J. Julian Chisolm, A Manual of Military Surgery for the Use of Surgeons in the Confederate States Army. 2nd ed. 514 pp. Richmond: West & Johnson, 1862. Chisolm (1830-1903) was the foremost surgeon in the Confederacy, and his important military surgery manual went through three editions. This Civil War book is signed and dated by the original owner: T[homas] D. Stokes and June 7th 1862. Dr. Stokes (1817-1886) was born in Caswell Co, North Carolina, and practice and died in Danville, Virginia. He was an 1839 graduate of the University of Pennsylvania. This Confederate manual is in fine condition and has its original binding, medical forms, and foldout.
A c. 1780-1800 dental scaling set with five of six superbly made instruments. Each tool has a silver ferrule and a faceted-agate handle. The case is covered in shagreen and has a velvet interior. This is the first scaling set with agate handles that this dealer has encountered.
A large c. 1770 antique capital amputation saw with frame stamped: NANCY (France). The blade was replaced in the early 19th century, most likely, and has a mark that reads: GOLDENBERG, a well-known French tool maker. The massive grip is ebony and the overall length of the saw is 19.5".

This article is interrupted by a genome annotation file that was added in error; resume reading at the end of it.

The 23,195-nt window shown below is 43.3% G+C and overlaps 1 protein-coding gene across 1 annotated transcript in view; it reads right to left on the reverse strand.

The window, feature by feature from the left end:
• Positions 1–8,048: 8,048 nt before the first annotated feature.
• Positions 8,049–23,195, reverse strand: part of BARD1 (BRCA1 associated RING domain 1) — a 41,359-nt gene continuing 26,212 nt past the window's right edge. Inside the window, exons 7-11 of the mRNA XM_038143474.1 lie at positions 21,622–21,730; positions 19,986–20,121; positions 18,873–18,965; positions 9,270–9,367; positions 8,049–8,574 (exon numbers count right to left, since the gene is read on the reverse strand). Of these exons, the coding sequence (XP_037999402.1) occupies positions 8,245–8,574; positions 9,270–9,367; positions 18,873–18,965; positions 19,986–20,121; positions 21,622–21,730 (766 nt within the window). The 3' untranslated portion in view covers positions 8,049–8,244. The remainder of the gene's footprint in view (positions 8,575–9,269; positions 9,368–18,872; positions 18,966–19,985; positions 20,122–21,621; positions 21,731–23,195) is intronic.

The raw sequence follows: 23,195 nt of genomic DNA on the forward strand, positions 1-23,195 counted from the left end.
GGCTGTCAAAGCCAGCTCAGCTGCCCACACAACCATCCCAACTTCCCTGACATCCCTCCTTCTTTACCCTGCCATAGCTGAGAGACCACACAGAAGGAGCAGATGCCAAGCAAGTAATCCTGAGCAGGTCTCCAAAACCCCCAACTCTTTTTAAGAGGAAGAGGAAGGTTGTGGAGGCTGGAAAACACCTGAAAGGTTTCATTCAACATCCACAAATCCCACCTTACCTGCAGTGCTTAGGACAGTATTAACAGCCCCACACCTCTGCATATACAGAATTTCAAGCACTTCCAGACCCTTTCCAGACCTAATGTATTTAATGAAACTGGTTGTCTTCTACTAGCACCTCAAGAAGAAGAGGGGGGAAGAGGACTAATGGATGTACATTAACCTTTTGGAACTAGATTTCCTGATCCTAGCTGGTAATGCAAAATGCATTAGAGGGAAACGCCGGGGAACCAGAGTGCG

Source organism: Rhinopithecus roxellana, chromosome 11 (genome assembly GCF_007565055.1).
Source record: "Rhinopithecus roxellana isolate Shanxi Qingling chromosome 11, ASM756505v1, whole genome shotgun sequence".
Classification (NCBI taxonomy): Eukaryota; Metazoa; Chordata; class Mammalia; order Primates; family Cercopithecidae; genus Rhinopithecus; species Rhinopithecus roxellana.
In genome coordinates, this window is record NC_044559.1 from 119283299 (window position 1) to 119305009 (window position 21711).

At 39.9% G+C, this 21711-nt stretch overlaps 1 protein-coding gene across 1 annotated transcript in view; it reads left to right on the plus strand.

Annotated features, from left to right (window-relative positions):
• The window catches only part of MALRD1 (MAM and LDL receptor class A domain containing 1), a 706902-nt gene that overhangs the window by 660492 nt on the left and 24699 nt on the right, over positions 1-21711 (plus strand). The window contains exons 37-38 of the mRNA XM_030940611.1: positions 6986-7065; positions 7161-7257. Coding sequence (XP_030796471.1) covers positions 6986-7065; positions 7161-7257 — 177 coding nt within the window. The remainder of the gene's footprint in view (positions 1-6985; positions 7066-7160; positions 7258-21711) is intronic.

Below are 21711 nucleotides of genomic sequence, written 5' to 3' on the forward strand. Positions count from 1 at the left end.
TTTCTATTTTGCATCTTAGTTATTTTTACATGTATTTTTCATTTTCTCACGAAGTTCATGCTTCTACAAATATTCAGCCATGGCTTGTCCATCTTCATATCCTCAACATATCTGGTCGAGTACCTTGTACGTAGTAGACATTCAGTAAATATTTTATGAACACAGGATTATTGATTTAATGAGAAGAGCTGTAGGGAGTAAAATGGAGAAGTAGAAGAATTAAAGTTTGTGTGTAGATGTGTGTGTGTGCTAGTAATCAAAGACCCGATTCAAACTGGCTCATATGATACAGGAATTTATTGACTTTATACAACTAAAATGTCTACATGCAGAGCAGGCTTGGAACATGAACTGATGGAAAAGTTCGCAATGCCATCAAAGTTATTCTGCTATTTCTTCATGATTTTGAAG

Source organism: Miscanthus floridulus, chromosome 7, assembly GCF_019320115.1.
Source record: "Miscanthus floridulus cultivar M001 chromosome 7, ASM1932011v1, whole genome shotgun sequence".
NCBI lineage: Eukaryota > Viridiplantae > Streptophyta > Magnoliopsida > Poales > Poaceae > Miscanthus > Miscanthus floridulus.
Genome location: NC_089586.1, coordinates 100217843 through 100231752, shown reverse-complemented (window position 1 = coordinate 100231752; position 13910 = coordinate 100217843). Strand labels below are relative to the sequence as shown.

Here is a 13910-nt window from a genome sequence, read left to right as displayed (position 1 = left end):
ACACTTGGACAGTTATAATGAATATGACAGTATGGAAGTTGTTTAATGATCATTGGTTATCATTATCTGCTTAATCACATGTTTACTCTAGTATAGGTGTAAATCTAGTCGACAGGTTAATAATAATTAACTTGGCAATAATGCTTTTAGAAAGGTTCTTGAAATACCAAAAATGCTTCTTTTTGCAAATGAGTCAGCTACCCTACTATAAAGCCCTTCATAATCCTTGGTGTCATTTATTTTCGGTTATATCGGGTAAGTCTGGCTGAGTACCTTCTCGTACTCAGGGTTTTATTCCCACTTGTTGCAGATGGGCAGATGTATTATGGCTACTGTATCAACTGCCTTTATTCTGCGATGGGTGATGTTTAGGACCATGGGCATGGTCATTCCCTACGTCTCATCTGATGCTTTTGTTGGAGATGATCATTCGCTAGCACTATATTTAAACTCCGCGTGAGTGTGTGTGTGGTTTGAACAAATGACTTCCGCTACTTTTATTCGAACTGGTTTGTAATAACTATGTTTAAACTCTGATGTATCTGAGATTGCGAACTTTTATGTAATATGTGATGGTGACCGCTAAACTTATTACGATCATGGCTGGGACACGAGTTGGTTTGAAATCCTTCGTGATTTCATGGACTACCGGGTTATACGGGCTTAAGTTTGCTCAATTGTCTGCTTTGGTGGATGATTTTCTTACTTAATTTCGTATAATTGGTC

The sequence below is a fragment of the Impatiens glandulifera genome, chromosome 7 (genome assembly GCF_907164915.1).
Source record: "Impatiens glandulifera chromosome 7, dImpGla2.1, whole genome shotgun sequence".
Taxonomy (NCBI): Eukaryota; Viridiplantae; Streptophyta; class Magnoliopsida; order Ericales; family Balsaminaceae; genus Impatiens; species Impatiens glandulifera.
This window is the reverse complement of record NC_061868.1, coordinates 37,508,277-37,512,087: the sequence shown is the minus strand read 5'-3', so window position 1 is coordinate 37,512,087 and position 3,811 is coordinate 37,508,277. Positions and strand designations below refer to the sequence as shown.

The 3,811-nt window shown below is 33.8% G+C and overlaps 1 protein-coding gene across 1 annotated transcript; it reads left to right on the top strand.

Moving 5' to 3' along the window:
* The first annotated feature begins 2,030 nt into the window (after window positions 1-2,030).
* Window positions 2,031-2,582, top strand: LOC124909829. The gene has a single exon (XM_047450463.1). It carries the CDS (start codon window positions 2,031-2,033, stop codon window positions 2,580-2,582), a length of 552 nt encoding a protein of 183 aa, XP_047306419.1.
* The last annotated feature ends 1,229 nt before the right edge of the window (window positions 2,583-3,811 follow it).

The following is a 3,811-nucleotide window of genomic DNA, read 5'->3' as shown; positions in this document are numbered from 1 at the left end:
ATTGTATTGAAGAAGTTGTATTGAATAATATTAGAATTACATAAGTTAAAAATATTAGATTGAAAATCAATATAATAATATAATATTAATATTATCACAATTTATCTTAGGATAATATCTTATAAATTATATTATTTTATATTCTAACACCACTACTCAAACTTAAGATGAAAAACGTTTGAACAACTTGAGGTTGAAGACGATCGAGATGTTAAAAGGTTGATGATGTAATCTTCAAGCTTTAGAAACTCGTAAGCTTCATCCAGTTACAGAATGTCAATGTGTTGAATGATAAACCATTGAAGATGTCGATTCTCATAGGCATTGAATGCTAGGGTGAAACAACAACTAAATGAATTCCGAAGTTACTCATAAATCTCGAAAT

A December 1864 Civil War Confederate partially printed document signed, by the Post Quartermaster, Petersburg, Virginia. This is a receipt for the property of a deceased soldier. It states: Received of John T. Kilby Surgeon in Charge of C.S. Hospital, the sum of Seven Dollars and 25 Cents, the property of E.R. Whitford...deceased Soldier... According to the General Orders No. 63 (August 1864), a dead soldier's clothing was to be washed and presented to a quartermaster for re-issue. Dr. John T. Kilby enlisted in the Confederate Army on Jan 13, 1863, as a surgeon. He was assigned to the 3rd Georgia Infantry and served later at Howard's Grove Hospital, Richmond. On April 26, 1864 Kilby was ordered to the Confederate State's Hospital at Petersburg. He was an 1847 graduate of Jefferson Medical College, and he resided in Suffolk, Virginia.